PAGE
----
The hidden cost of "flat" jobs

Summary: jobs that use a large number of nodes and only run for a short time are not allowed on Tetralith!

In some cases running such jobs is necessary and will be permitted (e.g for application scaling tests). Please contact NSC Support before queueing any such jobs. There are ways to minimize the impact to other users from your jobs (e.g node reservations).

As a rule of thumb, any job with where the ratio (number of nodes / runtime in minutes) is greater than one should be avoided or discussed with NSC. This is not a hard rule - a single test job might be OK, but running dozens of such jobs is not.


From a technical point of view (interconnect network etc), Tetralith is capable of running very "wide" jobs (jobs using many hundreds of nodes).

However, whenever a job gets to the head of the job queue and is about to be started, enough idle nodes must be made available to start it.

The only way for the job scheduler to find those idle nodes is to wait until enough other jobs have ended (as we never kill running jobs to start others).

This means that for every job using more than a single compute node, there is a hidden cost. Not only will it consume X core hours when running, but it also has a hidden cost of Y core hours due to nodes being idle while waiting for the job to start.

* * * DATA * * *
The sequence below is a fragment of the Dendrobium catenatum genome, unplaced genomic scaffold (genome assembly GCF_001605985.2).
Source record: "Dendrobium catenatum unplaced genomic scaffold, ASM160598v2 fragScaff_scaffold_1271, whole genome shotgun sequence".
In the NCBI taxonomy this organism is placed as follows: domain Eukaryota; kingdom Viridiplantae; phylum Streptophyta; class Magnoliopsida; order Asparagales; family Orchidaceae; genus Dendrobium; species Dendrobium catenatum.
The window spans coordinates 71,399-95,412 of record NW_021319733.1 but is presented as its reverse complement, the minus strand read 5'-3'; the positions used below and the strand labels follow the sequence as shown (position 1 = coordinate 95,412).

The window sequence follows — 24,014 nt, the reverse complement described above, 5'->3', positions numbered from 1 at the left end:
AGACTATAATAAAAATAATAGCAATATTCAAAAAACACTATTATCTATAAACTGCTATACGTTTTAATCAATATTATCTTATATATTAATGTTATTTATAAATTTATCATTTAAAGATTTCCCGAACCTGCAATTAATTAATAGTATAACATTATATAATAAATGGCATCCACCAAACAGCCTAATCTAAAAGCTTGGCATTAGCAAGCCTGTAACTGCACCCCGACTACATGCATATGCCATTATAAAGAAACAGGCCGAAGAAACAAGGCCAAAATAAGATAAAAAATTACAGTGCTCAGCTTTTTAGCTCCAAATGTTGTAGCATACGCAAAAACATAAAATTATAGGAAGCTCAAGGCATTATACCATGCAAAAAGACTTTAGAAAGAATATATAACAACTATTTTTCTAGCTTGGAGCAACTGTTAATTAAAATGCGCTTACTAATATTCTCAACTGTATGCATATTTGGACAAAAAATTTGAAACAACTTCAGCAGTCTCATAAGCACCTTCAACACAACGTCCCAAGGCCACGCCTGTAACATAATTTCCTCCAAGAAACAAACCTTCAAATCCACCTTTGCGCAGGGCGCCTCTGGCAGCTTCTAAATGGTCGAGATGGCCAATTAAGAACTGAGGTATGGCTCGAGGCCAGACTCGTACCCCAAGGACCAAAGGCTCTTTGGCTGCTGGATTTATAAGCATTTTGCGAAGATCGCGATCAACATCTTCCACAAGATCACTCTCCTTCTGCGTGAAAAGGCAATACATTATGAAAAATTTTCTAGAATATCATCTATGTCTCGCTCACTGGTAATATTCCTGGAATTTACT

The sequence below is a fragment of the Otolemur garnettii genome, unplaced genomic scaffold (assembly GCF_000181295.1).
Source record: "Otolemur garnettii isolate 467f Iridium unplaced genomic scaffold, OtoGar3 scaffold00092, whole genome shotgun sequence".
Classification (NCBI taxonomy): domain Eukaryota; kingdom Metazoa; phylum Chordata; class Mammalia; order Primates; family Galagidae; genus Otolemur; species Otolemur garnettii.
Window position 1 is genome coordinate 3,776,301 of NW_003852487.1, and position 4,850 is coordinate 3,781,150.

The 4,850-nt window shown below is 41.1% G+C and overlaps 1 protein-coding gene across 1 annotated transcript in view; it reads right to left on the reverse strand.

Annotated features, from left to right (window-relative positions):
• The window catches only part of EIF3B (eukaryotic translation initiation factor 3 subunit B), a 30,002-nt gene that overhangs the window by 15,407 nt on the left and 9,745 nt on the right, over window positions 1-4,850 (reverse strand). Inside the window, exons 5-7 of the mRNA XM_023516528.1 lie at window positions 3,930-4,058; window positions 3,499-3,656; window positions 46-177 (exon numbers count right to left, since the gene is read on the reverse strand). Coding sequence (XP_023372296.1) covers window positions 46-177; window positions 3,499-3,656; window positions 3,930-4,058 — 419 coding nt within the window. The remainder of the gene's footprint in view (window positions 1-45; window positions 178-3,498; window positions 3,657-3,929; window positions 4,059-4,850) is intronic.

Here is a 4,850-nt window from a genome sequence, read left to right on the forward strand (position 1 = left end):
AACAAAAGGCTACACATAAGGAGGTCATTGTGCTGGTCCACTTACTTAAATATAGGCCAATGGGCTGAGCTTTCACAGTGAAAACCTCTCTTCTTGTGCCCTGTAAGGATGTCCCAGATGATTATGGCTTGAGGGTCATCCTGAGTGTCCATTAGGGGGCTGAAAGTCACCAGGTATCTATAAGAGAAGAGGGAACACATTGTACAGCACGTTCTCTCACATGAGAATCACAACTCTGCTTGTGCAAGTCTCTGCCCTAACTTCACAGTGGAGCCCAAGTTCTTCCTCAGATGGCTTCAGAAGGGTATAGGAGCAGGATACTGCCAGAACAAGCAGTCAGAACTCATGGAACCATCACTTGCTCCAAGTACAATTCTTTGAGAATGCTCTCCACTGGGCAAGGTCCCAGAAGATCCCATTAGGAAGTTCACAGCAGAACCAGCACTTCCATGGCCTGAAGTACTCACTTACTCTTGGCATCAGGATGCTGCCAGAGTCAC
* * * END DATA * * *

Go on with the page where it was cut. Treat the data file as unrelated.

Sometimes it is possible to utilize the idle nodes for productive work by starting short jobs on them that will finish before the estimated start time of the wide job ("backfill"). But on average, there are not enough suitable jobs to fully utilize the idle nodes.

For most jobs, the hidden cost is negligible. But for jobs with a high ratio of nodes to run time, the hidden cost becomes a problem.

An example to illustrate the problem: A user submits a test job using 256 nodes for 10 minutes. The job itself uses 680 core hours, but the hidden cost in lost computing time is thousands of core hours (7500 hours if we assume 50% of idle time can be used by backfill and that the average job length is 48h).

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